Age and Birth Date Reporting in Thailand: Evidence from the 1987 Demographic and Health Survey
Chayovan, Napaporn, and John E. Knodel. "Age and Birth Date Reporting in Thailand: Evidence from the 1987 Demographic and Health Survey." PSC Research Report No. 91-215. 4 1991.
This study examines age and birth date reporting in Thailand based on the 1987 Thailand Demographic and Health Survey. Findings serve as a useful example of how age and birth date reporting are more complex phenomena than might be suspected initially, even in a society where age and birth dates are relatively well known. Results are presented in three main sections. First, the authors examine several aspects of birth date reporting by reproductive aged ever-married women for themselves and for their children. Second, they examine aggregate age reporting patterns, focusing on the extent of age heaping for all household members as well as for ever-married women and their children. Third, stated ages and ages as calculated from birth dates are compared directly at the level of the individual for ever-married women respondents themselves and their living children.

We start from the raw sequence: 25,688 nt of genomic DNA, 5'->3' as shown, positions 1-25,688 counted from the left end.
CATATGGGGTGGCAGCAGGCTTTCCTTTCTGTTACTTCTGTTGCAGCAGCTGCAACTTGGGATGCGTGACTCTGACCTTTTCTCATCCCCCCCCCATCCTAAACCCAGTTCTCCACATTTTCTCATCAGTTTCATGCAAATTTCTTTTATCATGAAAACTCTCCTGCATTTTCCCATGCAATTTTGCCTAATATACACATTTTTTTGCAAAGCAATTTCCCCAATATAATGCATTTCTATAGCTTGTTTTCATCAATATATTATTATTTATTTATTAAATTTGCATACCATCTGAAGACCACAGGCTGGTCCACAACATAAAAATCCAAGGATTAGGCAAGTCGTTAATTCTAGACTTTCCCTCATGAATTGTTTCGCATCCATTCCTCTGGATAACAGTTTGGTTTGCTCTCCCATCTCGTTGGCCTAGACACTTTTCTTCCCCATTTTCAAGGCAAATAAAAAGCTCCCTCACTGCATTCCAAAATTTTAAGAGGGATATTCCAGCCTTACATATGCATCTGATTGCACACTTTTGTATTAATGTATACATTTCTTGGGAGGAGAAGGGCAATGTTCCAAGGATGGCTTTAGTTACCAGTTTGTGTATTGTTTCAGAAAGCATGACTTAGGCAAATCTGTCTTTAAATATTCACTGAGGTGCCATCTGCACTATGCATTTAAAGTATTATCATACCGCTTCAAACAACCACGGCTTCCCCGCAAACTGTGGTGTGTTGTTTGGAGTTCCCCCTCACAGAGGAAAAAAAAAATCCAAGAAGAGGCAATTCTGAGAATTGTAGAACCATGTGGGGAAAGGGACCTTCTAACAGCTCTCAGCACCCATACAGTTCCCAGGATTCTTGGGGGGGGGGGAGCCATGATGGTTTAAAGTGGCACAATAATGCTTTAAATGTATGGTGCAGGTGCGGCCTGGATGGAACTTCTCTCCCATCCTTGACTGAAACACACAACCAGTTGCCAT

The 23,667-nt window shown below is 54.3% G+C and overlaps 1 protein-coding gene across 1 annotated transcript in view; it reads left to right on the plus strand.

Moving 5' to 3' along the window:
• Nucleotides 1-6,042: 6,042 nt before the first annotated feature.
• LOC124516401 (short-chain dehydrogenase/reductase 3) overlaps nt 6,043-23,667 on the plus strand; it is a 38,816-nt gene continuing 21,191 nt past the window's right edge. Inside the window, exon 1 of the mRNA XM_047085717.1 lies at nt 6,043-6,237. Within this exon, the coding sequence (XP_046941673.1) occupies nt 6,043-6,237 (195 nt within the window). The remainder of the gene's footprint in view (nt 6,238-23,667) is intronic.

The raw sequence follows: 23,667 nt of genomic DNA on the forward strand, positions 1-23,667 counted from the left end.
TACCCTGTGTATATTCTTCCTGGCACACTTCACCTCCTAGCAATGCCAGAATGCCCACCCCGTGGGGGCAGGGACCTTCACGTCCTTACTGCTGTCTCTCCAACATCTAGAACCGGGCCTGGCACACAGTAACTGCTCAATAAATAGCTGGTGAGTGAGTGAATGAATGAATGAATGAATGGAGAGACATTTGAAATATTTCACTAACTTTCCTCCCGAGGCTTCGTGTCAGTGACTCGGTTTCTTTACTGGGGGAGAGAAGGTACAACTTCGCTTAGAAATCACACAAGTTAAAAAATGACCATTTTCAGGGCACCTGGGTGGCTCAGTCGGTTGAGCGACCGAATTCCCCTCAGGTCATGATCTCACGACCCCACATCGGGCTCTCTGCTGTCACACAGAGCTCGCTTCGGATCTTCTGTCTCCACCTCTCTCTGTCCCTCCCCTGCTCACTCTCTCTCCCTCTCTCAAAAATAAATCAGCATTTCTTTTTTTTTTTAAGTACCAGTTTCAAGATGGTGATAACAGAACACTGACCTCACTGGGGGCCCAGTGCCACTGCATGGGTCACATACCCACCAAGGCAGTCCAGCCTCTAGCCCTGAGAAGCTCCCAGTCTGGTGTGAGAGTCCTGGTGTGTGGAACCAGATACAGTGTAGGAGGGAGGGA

Findings show that most Thais have a reasonably accurate idea of their own age. However, because of the practice of equating one's age simply with the difference between the current year and the year of birth, ages are not necessarily reported in terms of completed years. Studies which take place early in the calendar year are quite susceptible to this form of misreporting. The reporting of the ages of older children follow this same pattern. The reporting of younger children's ages is often in units of less than whole years. This practice declines rapidly with the age of the child. A consequence of this is that the proportion of infants who are actually under one year old (in terms of completed age) but who are reported as age one is smaller than the proportion of children who in fact are age one but are reported as age two, and so on until the age at which children's ages are no longer reported in greater detail than whole years. The study calls for further research in the area of age reporting in specific cultural contexts.